The colmado, or the small village or street-corner store, is a Dominican institution. It is typically a general store for basic foodstuffs, cleaning products, toiletries, soft drinks, beer, and rum. When Dominicans from the early 1960s onward started migrating to New York City in large numbers, they took with them a version of the colmado. On the way, they altered the original colmado. The result became the “Dominican” bodega or corner grocer’s in New York City, a new type but nevertheless not so unlike the colmado on the island. This essay explores the making and remaking of Dominican colmados and bodegas. The goal is twofold: firstly, to provide some answers to the questions “How have these businesses been created and run?” and “What are their most important and most striking characteristics?” and, secondly, to demonstrate that the Dominican colmado can be good to think with—more specifically, the hope is to show that the problematic of “the Dominican colmado / the Dominican bodega” offers a window for tracing and understanding in which ways the Dominican social formation has changed since the mid-20th century, that is, since the last years of the Trujillo regime. The patterns of the colmados and bodegas have mirrored broader historical transformations. But these businesses have also helped give the latter processes their form. Businesses and social configurations have been two sides of the same historical process.
Cuban cuisine brings together the island’s histories of colonial relations with Spain and the culinary traditions of Africans, Amerindians, Chinese laborers, and those who migrated from Haiti and Jamaica. This dynamic food draws from these traditions and the island’s tropical climate to create a rich and multidimensional cuisine. Cuba’s food system is also deeply tied to Cuban national politics and international trade. Under socialism Cuba has had a fifty-year-old food-rationing system, and the majority of Cuban foods are imported. Despite these changes, Cuban household cooks work diligently to create complete meals, and they bring together the ingredients for various special occasions throughout the year.
The Midwestern United States is home to several major public museum collections of Haitian art. These collections were established within a short period between the late 1960s and early 1970s. Similarities between the contents of these collections and their formations point to particular dynamics of visual-art production in Haiti and cross-cultural interactions in which works of Haitian art were collected abroad. This examination of particular collection histories of two Midwestern U.S. museums, both in Iowa, demonstrates shifting cultural narratives that have contributed to generalized definitions of “Haitian Art.” Considering the dearth of Haitian-American communities in the state and its far-flung geography, the fact that so many works by Haitian artists reside in the Midwest may appear to be a curious occurrence. However, these collections arose from individual bequests from local collectors who began acquiring Haitian art during the second “Golden Age” of Haitian tourism in the 1960s and 1970s. North American travelers who visited Haiti at this time sustained a market for Haiti’s artists and helped maintain international interest in Haitian visual culture. The common characteristics of these two collections—in the cities of Davenport and Waterloo—and the history of their development speak volumes about cultural intersections between Haiti and the United States, especially in relation to the effects of tourism and international travel on the production, circulation, and reception of Haitian art. More broadly, these histories exemplify wide-ranging shifts in North–South relations in the late 20th century.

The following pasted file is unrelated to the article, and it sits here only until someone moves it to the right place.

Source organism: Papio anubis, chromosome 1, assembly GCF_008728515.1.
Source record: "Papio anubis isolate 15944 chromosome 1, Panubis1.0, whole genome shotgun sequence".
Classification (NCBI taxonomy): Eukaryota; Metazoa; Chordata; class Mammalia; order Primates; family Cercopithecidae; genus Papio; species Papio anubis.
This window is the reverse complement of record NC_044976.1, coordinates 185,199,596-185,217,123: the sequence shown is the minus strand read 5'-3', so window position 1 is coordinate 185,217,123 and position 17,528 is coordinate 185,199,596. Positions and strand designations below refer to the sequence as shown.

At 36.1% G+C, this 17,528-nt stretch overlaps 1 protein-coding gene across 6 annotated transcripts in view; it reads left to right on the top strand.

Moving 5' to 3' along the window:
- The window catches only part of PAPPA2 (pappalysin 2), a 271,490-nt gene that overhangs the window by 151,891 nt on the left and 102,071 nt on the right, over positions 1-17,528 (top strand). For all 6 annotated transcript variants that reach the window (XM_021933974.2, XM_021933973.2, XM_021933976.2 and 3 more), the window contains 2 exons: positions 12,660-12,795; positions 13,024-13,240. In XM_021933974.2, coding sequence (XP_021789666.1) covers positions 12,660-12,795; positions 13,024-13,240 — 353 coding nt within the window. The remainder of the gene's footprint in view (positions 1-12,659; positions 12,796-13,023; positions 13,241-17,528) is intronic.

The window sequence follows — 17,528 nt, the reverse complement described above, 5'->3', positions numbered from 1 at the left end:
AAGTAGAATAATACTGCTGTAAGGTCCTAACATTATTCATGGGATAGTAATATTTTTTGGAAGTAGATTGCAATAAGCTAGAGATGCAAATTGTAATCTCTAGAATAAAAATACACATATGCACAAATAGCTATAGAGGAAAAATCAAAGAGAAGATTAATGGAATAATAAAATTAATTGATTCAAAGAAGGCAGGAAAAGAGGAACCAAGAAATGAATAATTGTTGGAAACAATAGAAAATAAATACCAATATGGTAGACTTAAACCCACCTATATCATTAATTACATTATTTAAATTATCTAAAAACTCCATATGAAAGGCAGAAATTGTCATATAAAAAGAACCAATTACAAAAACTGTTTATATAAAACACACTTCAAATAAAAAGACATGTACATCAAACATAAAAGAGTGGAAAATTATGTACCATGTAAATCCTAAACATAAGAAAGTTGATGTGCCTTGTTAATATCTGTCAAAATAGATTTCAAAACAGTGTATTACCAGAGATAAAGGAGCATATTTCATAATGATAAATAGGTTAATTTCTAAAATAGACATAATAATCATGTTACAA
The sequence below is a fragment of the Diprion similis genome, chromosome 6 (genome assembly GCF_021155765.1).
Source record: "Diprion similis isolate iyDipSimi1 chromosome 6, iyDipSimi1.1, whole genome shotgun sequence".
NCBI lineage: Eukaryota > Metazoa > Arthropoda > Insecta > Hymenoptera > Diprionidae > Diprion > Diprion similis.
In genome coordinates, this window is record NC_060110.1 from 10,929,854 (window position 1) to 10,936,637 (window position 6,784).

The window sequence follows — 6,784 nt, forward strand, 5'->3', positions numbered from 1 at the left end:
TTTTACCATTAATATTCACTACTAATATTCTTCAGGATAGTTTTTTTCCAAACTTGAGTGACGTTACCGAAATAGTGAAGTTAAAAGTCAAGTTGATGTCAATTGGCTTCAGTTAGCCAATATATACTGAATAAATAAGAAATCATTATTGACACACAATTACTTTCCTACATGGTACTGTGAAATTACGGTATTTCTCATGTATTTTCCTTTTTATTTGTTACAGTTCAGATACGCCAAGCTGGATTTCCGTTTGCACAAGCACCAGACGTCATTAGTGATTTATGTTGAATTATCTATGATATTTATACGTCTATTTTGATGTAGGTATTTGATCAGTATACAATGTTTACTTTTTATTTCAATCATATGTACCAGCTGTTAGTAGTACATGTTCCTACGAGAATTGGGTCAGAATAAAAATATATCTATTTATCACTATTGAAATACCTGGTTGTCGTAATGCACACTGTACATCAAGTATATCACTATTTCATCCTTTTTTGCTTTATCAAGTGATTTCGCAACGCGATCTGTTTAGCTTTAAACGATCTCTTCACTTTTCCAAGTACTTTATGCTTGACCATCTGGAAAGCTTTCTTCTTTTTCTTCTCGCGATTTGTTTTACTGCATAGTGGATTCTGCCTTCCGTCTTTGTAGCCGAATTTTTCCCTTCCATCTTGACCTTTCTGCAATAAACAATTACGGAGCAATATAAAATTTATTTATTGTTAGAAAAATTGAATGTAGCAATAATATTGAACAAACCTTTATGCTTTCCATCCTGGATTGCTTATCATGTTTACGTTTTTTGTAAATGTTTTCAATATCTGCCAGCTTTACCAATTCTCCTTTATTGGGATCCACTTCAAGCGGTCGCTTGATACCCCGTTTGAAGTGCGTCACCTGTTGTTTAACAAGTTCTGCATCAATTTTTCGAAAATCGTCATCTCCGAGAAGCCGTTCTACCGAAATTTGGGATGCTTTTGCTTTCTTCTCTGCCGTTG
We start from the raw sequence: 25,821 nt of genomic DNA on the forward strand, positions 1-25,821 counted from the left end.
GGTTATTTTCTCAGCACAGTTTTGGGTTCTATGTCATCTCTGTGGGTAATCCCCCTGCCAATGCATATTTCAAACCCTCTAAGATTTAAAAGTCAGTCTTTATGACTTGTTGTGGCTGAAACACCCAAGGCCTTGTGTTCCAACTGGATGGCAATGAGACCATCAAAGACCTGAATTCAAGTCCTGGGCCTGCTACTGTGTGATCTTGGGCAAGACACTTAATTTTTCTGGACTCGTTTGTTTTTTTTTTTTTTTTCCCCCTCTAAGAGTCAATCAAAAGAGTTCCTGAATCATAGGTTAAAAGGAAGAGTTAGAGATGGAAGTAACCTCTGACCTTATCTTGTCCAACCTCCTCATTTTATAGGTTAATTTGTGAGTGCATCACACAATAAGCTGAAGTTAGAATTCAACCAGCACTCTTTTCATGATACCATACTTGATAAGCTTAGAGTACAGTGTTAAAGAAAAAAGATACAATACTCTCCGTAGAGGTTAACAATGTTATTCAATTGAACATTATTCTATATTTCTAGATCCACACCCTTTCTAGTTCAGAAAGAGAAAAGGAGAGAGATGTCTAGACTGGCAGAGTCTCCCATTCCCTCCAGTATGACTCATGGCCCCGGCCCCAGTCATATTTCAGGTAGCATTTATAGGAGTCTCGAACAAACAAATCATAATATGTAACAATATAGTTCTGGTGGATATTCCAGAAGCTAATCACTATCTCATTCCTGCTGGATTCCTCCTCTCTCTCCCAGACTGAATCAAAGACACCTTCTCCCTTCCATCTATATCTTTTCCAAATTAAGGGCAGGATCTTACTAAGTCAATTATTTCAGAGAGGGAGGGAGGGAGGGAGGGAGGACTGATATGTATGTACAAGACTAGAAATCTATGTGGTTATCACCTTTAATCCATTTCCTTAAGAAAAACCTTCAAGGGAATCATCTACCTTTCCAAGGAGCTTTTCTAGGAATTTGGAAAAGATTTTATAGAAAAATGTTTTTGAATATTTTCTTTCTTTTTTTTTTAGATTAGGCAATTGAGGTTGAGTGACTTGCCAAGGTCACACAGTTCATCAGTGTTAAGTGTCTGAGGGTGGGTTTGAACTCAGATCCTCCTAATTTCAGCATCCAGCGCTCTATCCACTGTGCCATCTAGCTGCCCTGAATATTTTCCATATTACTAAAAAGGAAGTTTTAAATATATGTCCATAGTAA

In the United States, Iowa is home to two of the largest public collections of Haitian art in the country, one in Davenport at the Figge Museum of Art and the other about 130 miles away in Waterloo at the Waterloo Center for the Arts. Considering both distance and regional context, the Midwest’s relationship to Haitian art may seem incongruous. Almost 2,000 miles separate Haiti from the region, and the largest enclaves of the Haitian diaspora reside in major urban centers like Miami, New York, Boston, Montreal, and Chicago. Additionally, stereotypes of the region as provincial and culturally unsophisticated accompany the Midwest’s reputation and add to the intrigue surrounding the seemingly uncharacteristic presence of Haitian art in regional museums. In order to better understand such seemingly random cultural linkages between Haiti and Iowa, we must examine the routes and circuits through which art objects in these collections have traveled, the individuals who facilitated such movements, and the distances, both physical and conceptual, between artists’ studios in Haiti and museum context in the American Midwest.